In “The unintended consequences of laws addressing sex between teachers and students,” Betsy Karasik, an artist and former attorney living in D.C., admitted that she was “ambivalent” about the jail sentence (15 years suspended except for 30 days) given to Stacey Dean Rambold, a former Montana high school teacher who pleaded guilty to raping a 14-year-old female student who later committed suicide.
In an interview with CNN, Auliea Hanlon, the dead girl's mother, said that Rambold "had groomed her well...They find someone, they prey on them, they pretend to be their friend, and they're not. And they make the kids think it's their fault, and it's not...They're not old enough to be responsible."
In her Post oped, Karasik said, “As protesters decry the leniency of Rambold’s sentence — he will spend 30 days in prison after pleading guilty to raping 14-year-old Cherice Morales, who committed suicide at age 16 — I find myself troubled for the opposite reason.
“I don’t believe that all sexual conduct between underage students and teachers should necessarily be classified as rape, and I believe that absent extenuating circumstances, consensual sexual activity between teachers and students should not be criminalized,” she wrote.
The oped sparked immediate reaction, including a blistering letter to the editor the Post published on Sept. 3 in which a Washington, D.C. woman described two years of being sexually abused by a high school teacher, starting when she was 15: “At the time, I believed it to be consensual. He was never violent, so in my 15-year-old mind, everything was okay.
“But everything was not okay. He was emotionally abusive and coerced me into sharing my body in ways I was not ready for nor able to understand; it has taken me years to heal from the things he said and did. At one point, I fell into a deep, three-year depression, and I found myself at the brink of suicide more than once.
“Ms. Karasik has no right to tell those of us who have struggled with humiliation, regret and fear that what happened to us was not a crime.”
“Washington Post Op-Ed Appallingly Defends Teacher/Student Sexual Relationships and Rape,” blared a headline on Talking Points Memo’s Forward Progressives blog.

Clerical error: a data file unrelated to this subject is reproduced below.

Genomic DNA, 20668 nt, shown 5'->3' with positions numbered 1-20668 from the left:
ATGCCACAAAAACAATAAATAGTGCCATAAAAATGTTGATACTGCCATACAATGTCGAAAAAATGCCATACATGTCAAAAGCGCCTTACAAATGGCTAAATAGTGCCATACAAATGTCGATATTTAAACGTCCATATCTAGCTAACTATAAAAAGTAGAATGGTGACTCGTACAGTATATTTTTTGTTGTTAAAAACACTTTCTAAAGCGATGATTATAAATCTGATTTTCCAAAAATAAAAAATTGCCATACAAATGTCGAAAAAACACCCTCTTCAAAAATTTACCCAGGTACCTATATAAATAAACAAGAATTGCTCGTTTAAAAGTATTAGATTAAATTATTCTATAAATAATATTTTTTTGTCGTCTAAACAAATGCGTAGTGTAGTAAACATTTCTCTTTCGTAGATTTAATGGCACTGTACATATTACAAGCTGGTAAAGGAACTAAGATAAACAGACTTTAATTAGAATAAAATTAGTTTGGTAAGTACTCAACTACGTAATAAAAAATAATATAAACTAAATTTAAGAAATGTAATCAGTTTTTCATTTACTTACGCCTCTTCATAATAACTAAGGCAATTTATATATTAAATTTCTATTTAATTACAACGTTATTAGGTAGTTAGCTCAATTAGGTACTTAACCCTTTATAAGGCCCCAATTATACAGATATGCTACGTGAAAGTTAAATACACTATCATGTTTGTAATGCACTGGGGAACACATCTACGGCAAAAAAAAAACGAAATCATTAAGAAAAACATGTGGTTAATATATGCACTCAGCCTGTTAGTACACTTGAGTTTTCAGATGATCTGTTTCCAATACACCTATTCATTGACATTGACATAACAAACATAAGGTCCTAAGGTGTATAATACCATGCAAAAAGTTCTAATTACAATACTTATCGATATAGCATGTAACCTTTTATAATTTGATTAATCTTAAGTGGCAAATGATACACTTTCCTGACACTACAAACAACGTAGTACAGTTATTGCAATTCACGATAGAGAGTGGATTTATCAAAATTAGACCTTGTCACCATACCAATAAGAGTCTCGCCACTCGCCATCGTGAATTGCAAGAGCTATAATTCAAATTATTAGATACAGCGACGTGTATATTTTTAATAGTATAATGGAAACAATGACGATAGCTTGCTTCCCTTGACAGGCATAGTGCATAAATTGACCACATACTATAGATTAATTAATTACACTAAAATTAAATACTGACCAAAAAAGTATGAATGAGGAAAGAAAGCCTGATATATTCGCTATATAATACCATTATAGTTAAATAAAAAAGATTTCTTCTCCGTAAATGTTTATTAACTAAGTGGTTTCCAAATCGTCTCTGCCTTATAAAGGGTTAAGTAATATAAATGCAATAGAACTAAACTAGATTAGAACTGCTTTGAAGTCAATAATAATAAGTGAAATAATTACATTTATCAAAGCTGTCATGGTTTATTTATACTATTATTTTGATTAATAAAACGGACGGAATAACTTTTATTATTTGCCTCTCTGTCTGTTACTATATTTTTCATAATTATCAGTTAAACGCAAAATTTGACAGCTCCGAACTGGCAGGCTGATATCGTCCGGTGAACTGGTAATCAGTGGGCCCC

In “Washington Post this Weekend: Teenage Girls Are Asking to Be Raped,” Slate’s Amanda Marcotte harshly criticized the paper for running Karasik’s op-ed and another column by Richard Cohen “trying to tie Miley Cyrus to the Steubenville, Ohio, rape.”
In an email to the Washington City Paper, Post editorial page editor Fred Hiatt defended the newspaper’s decision to publish Karasik’s piece because "it raised a legitimate question, namely, is a criminal trial always the most beneficial route for victims of sexual abuse?"
In the same article, Karasik complained that the media had “distorted” her message by focusing on her statement “that absent extenuating circumstances, consensual sexual activity between teachers and students should not be criminalized.”
“The vast majority of commentators fixated on my suggestion about decriminalizing consensual sex, claiming that I condone or even advocate sex between students and teachers. That is just totally false; I clearly state all teachers who have sexual relations with students should be fired and prohibited from teaching unless the law deems them rehabilitated. There is a big difference which seems to have been lost on people.”
Even after the backlash, Karasik thinks that high school teachers who engage in statutory rape should be fired, but not prosecuted.
“The Washington Post has accomplished the rare feat of publishing something that pretty much everyone can agree on, namely that op-ed writer Betys Karasik should maybe stick to painting,” said a post on the liberalroundup blog. “There’s hardly a sentence in it that doesn’t present a real danger to children.”